Starting or buying a practice can be one of the most exciting milestones of a doctor’s career.
However, there’s so much to do that you might forget to think about the risks involved and how to manage them.
Discuss what can go wrong and how each risk can be mitigated, he says. Then speak also to a medical specialist insurance advisor.
When first setting up your practice, you will need to consider the following types of insurance, apart from compulsory medical indemnity insurance, to ensure you are fully protected;
- Business Package Insurance: This will typically include public liability, property cover including equipment and fitout, theft, business interruption and equipment breakdown.
- Practice Indemnity Insurance: In your new practice, you are likely to be assisted by nurses, practice managers and receptionists. There are many exposures involving the interaction between your staff and patients that may not be covered under other policies. The legal structure of your entity (soletrader, trust, company) may also have an impact on how the policy is set up, so it is important to discuss this with your broker or insurer.
- Management Liability
- Network Security and Privacy
- Income Protection and Business Expenses Insurance
These tips should help you on your way:
- Make a list: Identify your top five or ten risks and review these regularly. Here are some examples:
- Medical Indemnity Insurance. All practising medical practitioners must be insured or otherwise indemnified for their entire scope of practice, whether via their employer’s indemnity arrangements or through their own medical indemnity insurer. This means it is mandatory for all doctors in private practice to have their own personal medical indemnity insurance.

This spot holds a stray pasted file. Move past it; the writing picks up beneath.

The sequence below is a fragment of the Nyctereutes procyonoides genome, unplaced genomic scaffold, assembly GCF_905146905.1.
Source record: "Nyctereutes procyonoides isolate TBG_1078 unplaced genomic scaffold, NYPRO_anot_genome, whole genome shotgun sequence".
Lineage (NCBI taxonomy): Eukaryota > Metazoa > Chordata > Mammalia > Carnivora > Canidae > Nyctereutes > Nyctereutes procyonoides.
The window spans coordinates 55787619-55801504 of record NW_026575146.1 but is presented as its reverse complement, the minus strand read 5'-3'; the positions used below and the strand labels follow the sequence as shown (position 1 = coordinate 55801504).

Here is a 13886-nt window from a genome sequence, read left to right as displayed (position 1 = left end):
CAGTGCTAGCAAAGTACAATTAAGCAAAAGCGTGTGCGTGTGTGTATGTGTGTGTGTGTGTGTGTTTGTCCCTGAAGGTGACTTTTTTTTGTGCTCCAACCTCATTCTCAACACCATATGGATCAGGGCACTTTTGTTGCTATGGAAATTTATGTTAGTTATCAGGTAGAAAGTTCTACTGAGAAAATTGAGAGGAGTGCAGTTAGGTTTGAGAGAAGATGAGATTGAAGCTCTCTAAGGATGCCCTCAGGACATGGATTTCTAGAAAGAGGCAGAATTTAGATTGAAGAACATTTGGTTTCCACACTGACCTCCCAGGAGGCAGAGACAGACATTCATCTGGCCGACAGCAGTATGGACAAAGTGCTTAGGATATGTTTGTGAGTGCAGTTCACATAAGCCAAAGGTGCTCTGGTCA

- Practice Indemnity Insurance. While not compulsory, there are exposures a practice may face that will not fall within their own medical indemnity cover. If you are buying an existing practice, ask your insurer if you are covered for events that occurred under the previous owners.
- Injury to staff or patients
- Privacy breaches
- Damage to premises, including the fit-out
- Loss or damage to equipment
- Loss of revenue or personal income
- Director’s responsibilities
- Employment issues
- Theft by employees or third parties
- Appoint a risk champion. It could be yourself, the practice manager or another trusted person.
- Set up a risk register. Every doctor and staff member must be obliged to record every incident, no matter how trivial they think it is. It is a good idea to make it someone’s job to send everyone in the practice an email each month asking direct questions about any incidents or near misses. Headings on the register can include:
- Description of incident
- Remedial action
- Suggestions for avoiding future incidents
- Discuss regularly. Include a report from the risk register as a standard agenda item at your monthly or quarterly management meetings and ensure every staff member and contractor is aware of every incident so that you can all learn from each other’s mistakes.
- Compile policies. These should cover privacy, IT security, emergency procedures, HR.
- Stage drills and role play. Be creative and include fire, medical emergencies, angry patients and missing pathology reports or patient files.
- Share knowledge. Hold an annual risk workshop covering topics such as dealing with privacy, cybersecurity or following up with patients if a colleague is on leave.
- Review annually. This could include levels of cover and types of insurance as your needs change, and don’t be afraid to call for comparative quotes.
Regardless of how much insurance cover you buy, Lowenstein notes three things you can’t insure:
- Your reputation
- The risk of losing good staff; and
- Your personal health and wellbeing.
“Take care. These are potentially your most significant risks,” he says.
This publication is general in nature and is not comprehensive or constitute legal or medical advice. You should seek legal, medical or other professional advice before relying on any content, and practice proper clinical decision making with regard to individual circumstances. Persons implementing any recommendations contained in this publication must exercise their own independent skill or judgment or seek appropriate professional advice relevant to their own particular practice. Compliance with any recommendations will not in any way guarantee discharge of the duty of care owed to patients and others coming into contact with the health professional or practice. Tego Insurance Pty Ltd is not responsible to you or anyone else for any loss suffered in connection with the use of this information.